Investigating Student Ideas about Cosmology II: Composition of the Universe
"Continuing our work from a previous study (Coble et al. 2013), we examine undergraduates’ ideas on the composition of the Universe as they progress through a general education astronomy integrated lecture and laboratory course with a focus on active learning. The study was conducted over five semesters at an urban minority-serving institution. The data collected include individual interviews (N 1⁄4 15) and course artifacts (N 60), such as prelab surveys, and midterm and final exam questions in a variety of formats. We find that students easily obtain a superficial knowledge of the origins of the chemical elements and the existence of dark matter and dark energy, which they are generally unaware of pre-instruction. However, they are hindered in their ability to reproduce the argument for the existence of dark matter at least in part because of weaknesses in their graph-reading abilities."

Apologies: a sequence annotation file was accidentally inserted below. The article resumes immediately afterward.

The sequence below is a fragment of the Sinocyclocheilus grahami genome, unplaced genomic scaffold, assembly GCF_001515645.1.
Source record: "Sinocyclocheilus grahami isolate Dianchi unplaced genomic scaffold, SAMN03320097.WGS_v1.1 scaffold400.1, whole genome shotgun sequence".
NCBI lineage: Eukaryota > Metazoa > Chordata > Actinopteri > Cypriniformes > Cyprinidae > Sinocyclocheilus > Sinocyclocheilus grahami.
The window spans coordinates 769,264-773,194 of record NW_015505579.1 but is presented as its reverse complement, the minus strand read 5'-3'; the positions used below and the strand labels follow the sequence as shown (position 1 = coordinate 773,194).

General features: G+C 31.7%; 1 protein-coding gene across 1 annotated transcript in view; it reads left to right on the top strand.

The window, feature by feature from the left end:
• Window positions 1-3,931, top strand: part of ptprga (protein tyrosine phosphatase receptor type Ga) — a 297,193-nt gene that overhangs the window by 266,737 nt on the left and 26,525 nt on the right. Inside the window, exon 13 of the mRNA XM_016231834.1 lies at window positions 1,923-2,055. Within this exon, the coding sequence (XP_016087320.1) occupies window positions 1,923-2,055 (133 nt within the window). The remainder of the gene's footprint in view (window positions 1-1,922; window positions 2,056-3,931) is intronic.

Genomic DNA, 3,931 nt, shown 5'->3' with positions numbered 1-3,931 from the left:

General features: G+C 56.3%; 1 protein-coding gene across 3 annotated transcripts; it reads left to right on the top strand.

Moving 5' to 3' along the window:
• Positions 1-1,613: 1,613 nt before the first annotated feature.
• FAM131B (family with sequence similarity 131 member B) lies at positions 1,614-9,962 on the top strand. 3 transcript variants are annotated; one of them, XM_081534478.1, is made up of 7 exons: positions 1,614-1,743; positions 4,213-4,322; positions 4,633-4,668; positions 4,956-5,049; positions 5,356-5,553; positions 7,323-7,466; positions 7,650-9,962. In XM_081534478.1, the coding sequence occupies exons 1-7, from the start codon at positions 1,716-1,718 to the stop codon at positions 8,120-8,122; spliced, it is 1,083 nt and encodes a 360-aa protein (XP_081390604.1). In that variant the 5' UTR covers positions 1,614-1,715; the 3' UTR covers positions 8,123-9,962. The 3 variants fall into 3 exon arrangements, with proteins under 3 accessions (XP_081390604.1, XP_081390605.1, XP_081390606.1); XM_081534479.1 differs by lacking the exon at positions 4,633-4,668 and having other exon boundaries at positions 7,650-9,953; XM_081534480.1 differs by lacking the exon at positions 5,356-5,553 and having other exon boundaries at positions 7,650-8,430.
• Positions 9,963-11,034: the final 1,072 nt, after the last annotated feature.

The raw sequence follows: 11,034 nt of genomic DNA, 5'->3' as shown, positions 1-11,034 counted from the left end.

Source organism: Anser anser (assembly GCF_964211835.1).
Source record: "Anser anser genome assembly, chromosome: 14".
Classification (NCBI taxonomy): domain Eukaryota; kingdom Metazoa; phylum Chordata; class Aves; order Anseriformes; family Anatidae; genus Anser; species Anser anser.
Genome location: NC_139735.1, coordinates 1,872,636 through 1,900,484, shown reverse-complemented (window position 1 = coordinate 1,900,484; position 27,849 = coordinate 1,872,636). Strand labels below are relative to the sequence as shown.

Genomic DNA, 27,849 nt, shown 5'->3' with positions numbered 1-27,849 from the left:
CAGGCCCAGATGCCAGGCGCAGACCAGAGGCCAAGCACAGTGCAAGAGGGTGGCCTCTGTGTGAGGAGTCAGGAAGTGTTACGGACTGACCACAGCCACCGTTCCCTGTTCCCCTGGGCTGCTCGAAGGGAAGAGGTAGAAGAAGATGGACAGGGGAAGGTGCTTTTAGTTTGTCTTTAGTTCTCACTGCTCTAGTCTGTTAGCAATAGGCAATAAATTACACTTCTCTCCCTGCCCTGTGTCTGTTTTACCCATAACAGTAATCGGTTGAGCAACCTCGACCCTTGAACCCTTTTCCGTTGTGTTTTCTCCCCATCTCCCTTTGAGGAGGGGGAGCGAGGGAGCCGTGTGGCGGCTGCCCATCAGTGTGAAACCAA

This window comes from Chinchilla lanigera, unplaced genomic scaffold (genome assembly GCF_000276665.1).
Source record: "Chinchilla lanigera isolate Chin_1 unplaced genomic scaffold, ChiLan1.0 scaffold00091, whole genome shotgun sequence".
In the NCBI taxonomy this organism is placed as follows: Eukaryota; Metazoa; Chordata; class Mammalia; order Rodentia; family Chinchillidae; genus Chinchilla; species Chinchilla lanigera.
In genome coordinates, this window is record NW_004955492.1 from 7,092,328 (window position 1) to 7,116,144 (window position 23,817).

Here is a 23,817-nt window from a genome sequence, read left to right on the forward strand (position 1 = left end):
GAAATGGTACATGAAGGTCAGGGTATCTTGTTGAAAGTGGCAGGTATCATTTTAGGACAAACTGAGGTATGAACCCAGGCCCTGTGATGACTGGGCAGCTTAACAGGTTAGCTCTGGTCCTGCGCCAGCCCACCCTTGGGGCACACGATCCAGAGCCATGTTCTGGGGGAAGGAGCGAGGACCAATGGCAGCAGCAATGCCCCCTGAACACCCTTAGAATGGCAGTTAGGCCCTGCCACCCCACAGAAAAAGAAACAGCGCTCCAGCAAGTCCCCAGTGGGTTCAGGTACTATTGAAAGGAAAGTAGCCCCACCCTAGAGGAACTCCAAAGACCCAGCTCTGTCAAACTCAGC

Coble, K., Nickerson, M. D., Bailey, J. M., Trouille, L. E., Cochran, G. L., Camarillo, C. T., & Cominsky, L. R. (2013). Investigating Student Ideas about Cosmology II: Composition of the Universe. Astronomy Education Review (submitted).